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‘I Believed It’: Sex Trafficking Survivor Explains How Vulnerable Women are Tricked into Prostitution

SACRAMENTO -- When the sun sets in Oak Park, a not-so-secret society steps out onto Stockton Boulevard.

"Trafficking victims walking around the streets and then you’ll see their pimps on the corner because they’re out there too," Sawan Vaden said.

It's a life many are too ashamed to talk about, but not Vaden.

"I wasn’t ashamed about it when I was doing it so why would I be ashamed now?" Vaden said.

Vaden's past doesn't have power over her anymore.

"When I was 13 I ran away from home and when I did I was kidnapped and trafficked," she told FOX40.

It can be as deceptively simple as this -- Vaden says when she ran away, she walked down the wrong street and met a woman who seemed to be nice. That woman introduced her to a man who turned out to be a pimp.

She says she was put on a plane to Las Vegas, where he sold her for sex -- until a stranger recognized her from a missing child flyer and called police.

"That was all victim when I was 13. And then as I became an adult, I never looked at it as being a victim," Vaden said.

Here's where things get confusing for vulnerable young girls -- not all sex traffickers use fear or force to control their victims. Sometimes, it's love. Vaden's second trafficker was her boyfriend, or so he told her.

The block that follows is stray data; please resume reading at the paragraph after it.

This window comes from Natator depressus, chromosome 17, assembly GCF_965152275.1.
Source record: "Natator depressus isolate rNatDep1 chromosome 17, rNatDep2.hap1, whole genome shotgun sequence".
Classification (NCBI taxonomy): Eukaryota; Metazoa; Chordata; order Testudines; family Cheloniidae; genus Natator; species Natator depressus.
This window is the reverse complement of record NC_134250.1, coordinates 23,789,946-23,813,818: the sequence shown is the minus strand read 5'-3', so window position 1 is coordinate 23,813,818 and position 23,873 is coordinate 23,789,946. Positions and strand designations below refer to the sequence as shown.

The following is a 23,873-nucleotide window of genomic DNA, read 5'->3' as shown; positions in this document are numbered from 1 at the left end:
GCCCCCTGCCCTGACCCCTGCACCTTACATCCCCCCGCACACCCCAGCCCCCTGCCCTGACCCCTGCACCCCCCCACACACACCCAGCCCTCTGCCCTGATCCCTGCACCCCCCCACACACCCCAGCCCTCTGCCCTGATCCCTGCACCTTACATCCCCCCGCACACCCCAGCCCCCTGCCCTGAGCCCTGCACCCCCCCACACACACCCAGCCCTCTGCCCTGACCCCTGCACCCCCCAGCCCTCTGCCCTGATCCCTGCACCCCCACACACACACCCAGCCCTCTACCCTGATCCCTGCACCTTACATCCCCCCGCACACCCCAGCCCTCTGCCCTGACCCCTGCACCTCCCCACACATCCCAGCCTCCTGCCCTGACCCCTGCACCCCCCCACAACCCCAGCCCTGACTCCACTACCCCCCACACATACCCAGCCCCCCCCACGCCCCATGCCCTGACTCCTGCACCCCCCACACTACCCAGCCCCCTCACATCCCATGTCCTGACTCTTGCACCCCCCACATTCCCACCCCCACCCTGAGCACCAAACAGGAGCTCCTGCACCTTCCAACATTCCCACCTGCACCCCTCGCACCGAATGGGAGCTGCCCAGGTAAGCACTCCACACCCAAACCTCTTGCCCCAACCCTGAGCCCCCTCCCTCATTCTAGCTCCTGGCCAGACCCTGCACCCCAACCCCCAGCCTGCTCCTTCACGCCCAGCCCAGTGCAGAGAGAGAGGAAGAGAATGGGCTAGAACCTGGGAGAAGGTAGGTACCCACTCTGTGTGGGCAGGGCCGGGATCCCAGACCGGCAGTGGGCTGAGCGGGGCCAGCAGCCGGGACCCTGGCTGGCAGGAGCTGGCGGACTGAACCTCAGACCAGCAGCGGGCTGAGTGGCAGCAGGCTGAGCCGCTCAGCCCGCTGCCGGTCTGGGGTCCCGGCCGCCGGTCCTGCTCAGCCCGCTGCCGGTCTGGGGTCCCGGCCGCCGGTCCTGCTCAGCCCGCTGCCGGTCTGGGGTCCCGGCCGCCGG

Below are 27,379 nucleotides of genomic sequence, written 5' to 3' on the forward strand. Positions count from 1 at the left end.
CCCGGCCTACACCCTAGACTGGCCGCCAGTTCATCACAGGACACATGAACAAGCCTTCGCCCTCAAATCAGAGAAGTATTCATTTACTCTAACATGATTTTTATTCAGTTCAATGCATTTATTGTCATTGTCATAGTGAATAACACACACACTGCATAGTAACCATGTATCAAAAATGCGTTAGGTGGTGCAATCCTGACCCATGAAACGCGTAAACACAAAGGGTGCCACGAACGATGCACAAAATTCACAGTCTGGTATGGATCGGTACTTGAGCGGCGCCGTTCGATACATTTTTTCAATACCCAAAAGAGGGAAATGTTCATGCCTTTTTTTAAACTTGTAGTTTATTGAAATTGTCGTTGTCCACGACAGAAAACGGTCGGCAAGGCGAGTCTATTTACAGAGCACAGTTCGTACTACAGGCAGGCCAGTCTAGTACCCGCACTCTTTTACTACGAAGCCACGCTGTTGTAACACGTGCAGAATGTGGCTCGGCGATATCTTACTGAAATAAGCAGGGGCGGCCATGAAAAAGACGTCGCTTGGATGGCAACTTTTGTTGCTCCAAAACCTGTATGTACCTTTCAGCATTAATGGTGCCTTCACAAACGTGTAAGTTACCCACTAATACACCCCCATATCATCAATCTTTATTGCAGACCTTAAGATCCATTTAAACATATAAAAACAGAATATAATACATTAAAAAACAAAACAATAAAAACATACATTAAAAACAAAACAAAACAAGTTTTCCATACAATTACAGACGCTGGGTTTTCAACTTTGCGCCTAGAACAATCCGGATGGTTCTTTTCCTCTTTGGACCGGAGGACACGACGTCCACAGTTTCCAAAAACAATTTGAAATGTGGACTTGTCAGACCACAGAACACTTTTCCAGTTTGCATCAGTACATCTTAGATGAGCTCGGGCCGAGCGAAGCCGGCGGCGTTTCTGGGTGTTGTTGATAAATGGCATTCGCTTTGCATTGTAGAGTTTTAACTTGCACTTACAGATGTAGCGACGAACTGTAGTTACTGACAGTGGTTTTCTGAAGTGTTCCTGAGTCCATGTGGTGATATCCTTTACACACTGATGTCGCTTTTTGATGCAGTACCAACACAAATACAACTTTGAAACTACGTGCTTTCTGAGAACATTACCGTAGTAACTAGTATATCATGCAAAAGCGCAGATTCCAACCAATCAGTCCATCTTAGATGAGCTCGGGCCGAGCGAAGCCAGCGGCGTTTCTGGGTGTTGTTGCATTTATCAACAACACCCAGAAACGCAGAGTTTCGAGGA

"When I was 17, I met a guy that was pretty cool and he was very good looking and he had a really nice car, and we talked for a while," she said. "And when I turned 18, he told me that in order for me to be with him that I had to do what he did. And so I did what he did."

She says it wasn't hard to convince her to be a prostitute in order to prove herself in the relationship.

"I believed him because he had it. Like I've seen the things that he had, so I thought that they would be mine as well," Vaden said.

But she would soon find out there were several other women eating up that same story. They were all free to leave and go home to their families whenever they wanted, but he manipulated Vaden into staying.

"He would call and say, 'I'm gonna die without you, I can’t live without you, I need you to come home,' and I would go back," Vaden said.

That's often how teenagers are tricked into being trafficked.

“The unfortunate thing about it is they can’t track them, they can’t prove it. And so girls are just lost, you know, in the wind," Vaden said.

It happens everywhere.

"This is not just an Oak Park problem," Terri Galvan said.

Galvan is with Community Against Sexual Harm, or CASH -- one of many local experts who says whether you recognize it or not, women are being trafficked all over Northern California from neighborhoods in South Sacramento to neighborhoods in Roseville and Rocklin.

Galvan says it isn't just a problem for teenagers.

"We help women who are 18," Galvan said. "We help women who are 50, 59."

Once teens have been trafficked, they are more likely to become trapped in a cycle of abuse, addictions and arrests. It gets increasingly difficult to rebuild a stable life.

"I mean it’s really important that they are afforded just basic dignity and privacy," Galvan said.

At CASH, sex trafficking survivors guide victims toward a new path.

"It's having both a therapist and a mentor," Galvan said.

Vaden is one of those mentors and says she was only able to break that cycle for herself because of the help she got from others.

“I’ve gotten through it and my desire is to help other women get through it," she said.